I know it’s the delay, but your records never sound dry.

It’s because of the delay on there. I love delay. It’s gotta be set right though. I like playing something and having it answer back to me in a slow pace. It makes it better for me to be able to channel. That’s the best way I can describe my enthusiasm for delay.

Tell me about your number one guitar.

My number one is the black one that I was playing in the Two Rock video. It’s a St. Blues and it’s patterned off a Strat. It just gives me what I’m looking for. I like my action as low as I can get it without fret buzz. I tune down to E flat, I use 10 – 46 strings, and I just go for it.

The way I grew up, it don’t matter what [the gear] is. It could be a Sears Silvertone and a Pignose amp. It ain’t what it is, it’s what you can do with it. St. Blues is from Memphis, I’m from Memphis, so why not go with a hometown place. They are waiting on me to graduate from treatment, and they’re already putting together the schematics and the layout for the Eric Gales model.

What’s going to be different about the Eric Gales model?

It may be a left-handed body with a right-handed neck—maybe. I’m still not sure yet. It’s going to have my flaming guitar logo on it, and it’s going to have some really damn good sounding pickups in it. I’m talking with Seymour Duncan right now to see what they’ve got as far as vintage-sounding single-coils. I use a diversity of pickups. Whatever sounds great is what I roll with.

What are you using on the floor?

I’m using a Dunlop Jerry Cantrell Wah, a Dunlop Jimi Hendrix Octavio, and a Chandler Digital Delay. I go stereo out of that into the Two Rock. My feed out goes into two Two Rock 100-watt heads. It’s not necessarily for the volume, but the volume is there if I want it. It’s there for the fullness. I have two 2x12 cabinets, but they’re going to start making me some 4x12 cabinets.

You’ve gone through some heavy shit. How has this influenced Relentless?

It tells the story. I was able to channel. I was hungry and ready to get what I was feeling out. I believe we captured a really good vibe of intensity and relentlessness. I think Relentless is a great title for this album. I think it describes exactly how the intensity of this record came about.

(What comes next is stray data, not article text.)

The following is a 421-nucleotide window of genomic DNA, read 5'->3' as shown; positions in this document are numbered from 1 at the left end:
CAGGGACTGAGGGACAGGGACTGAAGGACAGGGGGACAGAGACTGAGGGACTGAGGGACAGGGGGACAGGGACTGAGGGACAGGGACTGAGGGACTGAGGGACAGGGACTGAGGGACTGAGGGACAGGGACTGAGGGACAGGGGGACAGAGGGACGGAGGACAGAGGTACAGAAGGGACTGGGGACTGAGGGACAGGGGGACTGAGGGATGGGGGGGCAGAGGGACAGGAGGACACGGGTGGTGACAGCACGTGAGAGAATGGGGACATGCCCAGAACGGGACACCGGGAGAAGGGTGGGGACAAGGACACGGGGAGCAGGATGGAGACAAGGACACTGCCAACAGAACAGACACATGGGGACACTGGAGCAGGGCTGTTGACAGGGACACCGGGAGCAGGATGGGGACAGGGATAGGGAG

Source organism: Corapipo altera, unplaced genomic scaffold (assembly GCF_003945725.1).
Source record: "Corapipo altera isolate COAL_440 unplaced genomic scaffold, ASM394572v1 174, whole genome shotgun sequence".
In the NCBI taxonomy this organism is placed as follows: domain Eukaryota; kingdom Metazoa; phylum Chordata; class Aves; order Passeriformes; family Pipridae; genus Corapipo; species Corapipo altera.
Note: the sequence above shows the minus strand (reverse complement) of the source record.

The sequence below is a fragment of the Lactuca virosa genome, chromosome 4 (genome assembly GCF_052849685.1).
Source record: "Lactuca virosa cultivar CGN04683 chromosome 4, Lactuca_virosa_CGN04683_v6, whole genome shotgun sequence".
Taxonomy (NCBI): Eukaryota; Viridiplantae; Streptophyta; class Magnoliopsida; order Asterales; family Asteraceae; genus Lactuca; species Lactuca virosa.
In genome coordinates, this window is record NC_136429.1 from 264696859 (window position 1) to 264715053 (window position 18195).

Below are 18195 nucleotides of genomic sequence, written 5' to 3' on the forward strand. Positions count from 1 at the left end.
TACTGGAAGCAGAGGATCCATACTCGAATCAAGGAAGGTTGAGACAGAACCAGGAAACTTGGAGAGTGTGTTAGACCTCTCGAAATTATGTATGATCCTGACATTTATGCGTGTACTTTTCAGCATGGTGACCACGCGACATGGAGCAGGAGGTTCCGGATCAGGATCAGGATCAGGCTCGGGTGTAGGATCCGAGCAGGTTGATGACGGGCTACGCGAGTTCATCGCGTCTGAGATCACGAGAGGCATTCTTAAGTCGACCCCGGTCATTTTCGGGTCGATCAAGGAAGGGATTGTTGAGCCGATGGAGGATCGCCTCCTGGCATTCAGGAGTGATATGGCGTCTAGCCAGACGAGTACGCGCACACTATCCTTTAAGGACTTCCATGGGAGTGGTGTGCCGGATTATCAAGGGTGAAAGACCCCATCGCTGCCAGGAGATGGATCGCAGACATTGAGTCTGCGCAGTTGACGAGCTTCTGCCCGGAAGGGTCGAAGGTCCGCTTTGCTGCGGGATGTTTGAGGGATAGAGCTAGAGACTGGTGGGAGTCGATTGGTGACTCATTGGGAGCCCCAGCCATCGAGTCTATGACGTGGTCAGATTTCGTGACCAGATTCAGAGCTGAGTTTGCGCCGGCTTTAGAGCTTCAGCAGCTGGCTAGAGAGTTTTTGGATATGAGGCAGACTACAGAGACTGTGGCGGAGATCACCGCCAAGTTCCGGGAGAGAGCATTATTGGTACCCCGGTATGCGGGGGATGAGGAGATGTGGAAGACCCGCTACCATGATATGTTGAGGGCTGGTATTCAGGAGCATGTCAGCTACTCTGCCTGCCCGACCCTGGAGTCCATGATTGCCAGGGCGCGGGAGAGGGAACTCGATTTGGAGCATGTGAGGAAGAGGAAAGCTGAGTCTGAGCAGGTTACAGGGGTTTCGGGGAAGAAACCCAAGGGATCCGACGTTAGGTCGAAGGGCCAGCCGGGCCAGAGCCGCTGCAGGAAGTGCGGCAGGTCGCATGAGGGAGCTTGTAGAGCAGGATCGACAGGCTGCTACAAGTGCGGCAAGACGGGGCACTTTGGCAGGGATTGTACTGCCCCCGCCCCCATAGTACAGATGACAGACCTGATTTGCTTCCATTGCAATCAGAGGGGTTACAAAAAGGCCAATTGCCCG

Any advice for anybody struggling with drugs?

I’m really glad you asked that question because this is what I really want to promote. I would like for people coming up who are going through the circle of what I’m going through, to see that you can overcome these obstacles in life. I want somebody to say, “If he can do it, I can do it.”

I never thought I would have been that person. I’m just keeping myself on the straight and narrow, for the powerful message for the next person to be able to say, “That’s who I look up to.” Not for my skills or talent, but me as a human being addressing things that are going on in my life. I’m standing up to them, and I’m handling it in the right way.

After interviewing Eric Gales, I wanted to get the lowdown on his new signature amp. I got in touch with Two Rock Guitar Amplification and spoke to tone guru Bill Krinard.

How did you meet Eric Gales?

He was recording at a local studio. I was working on a prototype amp that I thought would be good for Eric. I met him working on the previous album when he used a different Two Rock amplifier. I brought an amp down that had a similar architecture. He really liked it a lot and used it on the album. After that we decided to do a signature model together.

What did he want on the signature model that wasn’t on the prototype?

He wanted less stuff. Our amplifiers have a lot of options, switches, and different EQs. Eric was not into that. He just wanted a live performance amplifier with the same vibe, but all the controls on the front. He wanted a clean tone, an overdriven chunky chord thing, then he wanted full on. He wanted the amplifier to have three different possibilities.

Tell me about the features.

The Eric Gales amp is really not about features. It’s more about his signature sound. It’s an EL34-based amp with a special transformer made for it. It has some of the prettiness of some 6L6 amplifiers, but more controlled and a little more of a compressed EL34 thing. It’s pretty explosive compared to a Marshall, and real responsive.

How many models are there?

We make three versions: A 100-watt, 50-watt, and then a 50-watt with dual rectifiers. Eric uses the 100-watt. On the album he used the 50-watt with dual rectifiers. When we figured out all the different things he wanted, we built him some prototypes. He played them all, then we further tweaked the one that he liked. He liked the 100-watt better.

Tell me about the channel switching.

It’s a two-channel amplifier with no reverb but there are separate tone controls for both channels. It’s pretty versatile. It’s not three channels, but when you hit the tone bypass it does some re-EQing at the same time. He uses the lead channel for his rhythm tone, and the lead with the bypass for his high-gain tone. When you hit the bypass it bypasses the tone circuit. It changes some EQ, opens up the bass and treble controls, and adds a little something back in.

You can go anywhere from a real clean tone to pretty nasty. It maintains a sweetness even at high gain, but maintains harmonic structure. It doesn’t get so compressed that you can’t tell one note from another, or one guitar from another. It still has that clarity.